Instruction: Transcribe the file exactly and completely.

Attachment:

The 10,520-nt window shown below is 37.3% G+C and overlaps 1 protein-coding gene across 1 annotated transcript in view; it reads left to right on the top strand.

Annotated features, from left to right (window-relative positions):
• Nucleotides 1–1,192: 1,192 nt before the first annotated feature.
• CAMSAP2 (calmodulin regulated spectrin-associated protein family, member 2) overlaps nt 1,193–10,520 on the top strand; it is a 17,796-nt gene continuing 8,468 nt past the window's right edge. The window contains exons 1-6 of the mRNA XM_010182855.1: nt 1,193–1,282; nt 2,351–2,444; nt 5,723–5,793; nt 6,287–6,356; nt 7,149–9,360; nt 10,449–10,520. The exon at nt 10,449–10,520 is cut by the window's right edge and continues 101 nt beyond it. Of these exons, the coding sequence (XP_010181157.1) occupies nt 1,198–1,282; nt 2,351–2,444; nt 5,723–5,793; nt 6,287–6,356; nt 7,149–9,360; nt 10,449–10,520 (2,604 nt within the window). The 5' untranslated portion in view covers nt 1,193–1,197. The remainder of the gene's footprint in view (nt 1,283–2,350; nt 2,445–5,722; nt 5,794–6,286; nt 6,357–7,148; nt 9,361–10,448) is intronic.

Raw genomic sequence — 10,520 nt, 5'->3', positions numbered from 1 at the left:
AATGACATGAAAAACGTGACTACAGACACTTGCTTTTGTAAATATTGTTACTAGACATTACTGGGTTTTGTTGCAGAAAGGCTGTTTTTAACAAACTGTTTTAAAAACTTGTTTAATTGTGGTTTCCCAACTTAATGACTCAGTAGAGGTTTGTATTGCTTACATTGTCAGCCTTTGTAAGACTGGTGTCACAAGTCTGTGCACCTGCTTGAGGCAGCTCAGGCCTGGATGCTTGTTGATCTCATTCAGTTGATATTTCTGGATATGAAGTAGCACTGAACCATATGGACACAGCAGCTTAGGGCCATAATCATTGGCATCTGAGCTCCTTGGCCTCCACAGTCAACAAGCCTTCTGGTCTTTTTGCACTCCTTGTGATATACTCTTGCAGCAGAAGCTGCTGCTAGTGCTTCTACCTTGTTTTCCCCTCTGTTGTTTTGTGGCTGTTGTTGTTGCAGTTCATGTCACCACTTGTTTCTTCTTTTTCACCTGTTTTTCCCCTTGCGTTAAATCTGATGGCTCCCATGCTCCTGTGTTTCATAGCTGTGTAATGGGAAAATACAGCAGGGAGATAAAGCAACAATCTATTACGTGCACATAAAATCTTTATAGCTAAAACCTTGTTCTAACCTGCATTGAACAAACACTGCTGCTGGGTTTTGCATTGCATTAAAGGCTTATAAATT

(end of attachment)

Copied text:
The 10,520-nt window shown below is 37.3% G+C and overlaps 1 protein-coding gene across 1 annotated transcript in view; it reads left to right on the top strand.

Annotated features, from left to right (window-relative positions):
• Nucleotides 1–1,192: 1,192 nt before the first annotated feature.
• CAMSAP2 (calmodulin regulated spectrin-associated protein family, member 2) overlaps nt 1,193–10,520 on the top strand; it is a 17,796-nt gene continuing 8,468 nt past the window's right edge. The window contains exons 1-6 of the mRNA XM_010182855.1: nt 1,193–1,282; nt 2,351–2,444; nt 5,723–5,793; nt 6,287–6,356; nt 7,149–9,360; nt 10,449–10,520. The exon at nt 10,449–10,520 is cut by the window's right edge and continues 101 nt beyond it. Of these exons, the coding sequence (XP_010181157.1) occupies nt 1,198–1,282; nt 2,351–2,444; nt 5,723–5,793; nt 6,287–6,356; nt 7,149–9,360; nt 10,449–10,520 (2,604 nt within the window). The 5' untranslated portion in view covers nt 1,193–1,197. The remainder of the gene's footprint in view (nt 1,283–2,350; nt 2,445–5,722; nt 5,794–6,286; nt 6,357–7,148; nt 9,361–10,448) is intronic.

Raw genomic sequence — 10,520 nt, 5'->3', positions numbered from 1 at the left:
AATGACATGAAAAACGTGACTACAGACACTTGCTTTTGTAAATATTGTTACTAGACATTACTGGGTTTTGTTGCAGAAAGGCTGTTTTTAACAAACTGTTTTAAAAACTTGTTTAATTGTGGTTTCCCAACTTAATGACTCAGTAGAGGTTTGTATTGCTTACATTGTCAGCCTTTGTAAGACTGGTGTCACAAGTCTGTGCACCTGCTTGAGGCAGCTCAGGCCTGGATGCTTGTTGATCTCATTCAGTTGATATTTCTGGATATGAAGTAGCACTGAACCATATGGACACAGCAGCTTAGGGCCATAATCATTGGCATCTGAGCTCCTTGGCCTCCACAGTCAACAAGCCTTCTGGTCTTTTTGCACTCCTTGTGATATACTCTTGCAGCAGAAGCTGCTGCTAGTGCTTCTACCTTGTTTTCCCCTCTGTTGTTTTGTGGCTGTTGTTGTTGCAGTTCATGTCACCACTTGTTTCTTCTTTTTCACCTGTTTTTCCCCTTGCGTTAAATCTGATGGCTCCCATGCTCCTGTGTTTCATAGCTGTGTAATGGGAAAATACAGCAGGGAGATAAAGCAACAATCTATTACGTGCACATAAAATCTTTATAGCTAAAACCTTGTTCTAACCTGCATTGAACAAACACTGCTGCTGGGTTTTGCATTGCATTAAAGGCTTATAAATT